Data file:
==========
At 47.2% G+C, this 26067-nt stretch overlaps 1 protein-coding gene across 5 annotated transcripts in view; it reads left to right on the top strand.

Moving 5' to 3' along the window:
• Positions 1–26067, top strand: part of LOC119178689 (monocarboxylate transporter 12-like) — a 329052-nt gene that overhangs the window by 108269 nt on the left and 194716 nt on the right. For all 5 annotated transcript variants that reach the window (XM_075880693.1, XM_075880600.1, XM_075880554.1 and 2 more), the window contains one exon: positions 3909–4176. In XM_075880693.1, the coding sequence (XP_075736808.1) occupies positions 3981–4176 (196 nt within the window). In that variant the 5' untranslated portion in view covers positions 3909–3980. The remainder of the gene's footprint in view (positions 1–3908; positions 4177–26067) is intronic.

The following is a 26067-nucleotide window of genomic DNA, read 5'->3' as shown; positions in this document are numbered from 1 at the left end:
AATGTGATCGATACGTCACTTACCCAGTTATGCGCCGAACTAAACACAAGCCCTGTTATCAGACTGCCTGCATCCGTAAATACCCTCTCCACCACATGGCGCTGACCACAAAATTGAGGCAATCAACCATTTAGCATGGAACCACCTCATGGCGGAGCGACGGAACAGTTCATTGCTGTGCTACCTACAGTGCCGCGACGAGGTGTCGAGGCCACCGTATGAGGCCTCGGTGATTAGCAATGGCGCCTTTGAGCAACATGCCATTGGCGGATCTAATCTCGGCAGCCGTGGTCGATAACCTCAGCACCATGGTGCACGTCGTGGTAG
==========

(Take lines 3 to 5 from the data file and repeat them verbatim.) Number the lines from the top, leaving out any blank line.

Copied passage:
• Positions 1–26067, top strand: part of LOC119178689 (monocarboxylate transporter 12-like) — a 329052-nt gene that overhangs the window by 108269 nt on the left and 194716 nt on the right. For all 5 annotated transcript variants that reach the window (XM_075880693.1, XM_075880600.1, XM_075880554.1 and 2 more), the window contains one exon: positions 3909–4176. In XM_075880693.1, the coding sequence (XP_075736808.1) occupies positions 3981–4176 (196 nt within the window). In that variant the 5' untranslated portion in view covers positions 3909–3980. The remainder of the gene's footprint in view (positions 1–3908; positions 4177–26067) is intronic.

The following is a 26067-nucleotide window of genomic DNA, read 5'->3' as shown; positions in this document are numbered from 1 at the left end:
AATGTGATCGATACGTCACTTACCCAGTTATGCGCCGAACTAAACACAAGCCCTGTTATCAGACTGCCTGCATCCGTAAATACCCTCTCCACCACATGGCGCTGACCACAAAATTGAGGCAATCAACCATTTAGCATGGAACCACCTCATGGCGGAGCGACGGAACAGTTCATTGCTGTGCTACCTACAGTGCCGCGACGAGGTGTCGAGGCCACCGTATGAGGCCTCGGTGATTAGCAATGGCGCCTTTGAGCAACATGCCATTGGCGGATCTAATCTCGGCAGCCGTGGTCGATAACCTCAGCACCATGGTGCACGTCGTGGTAG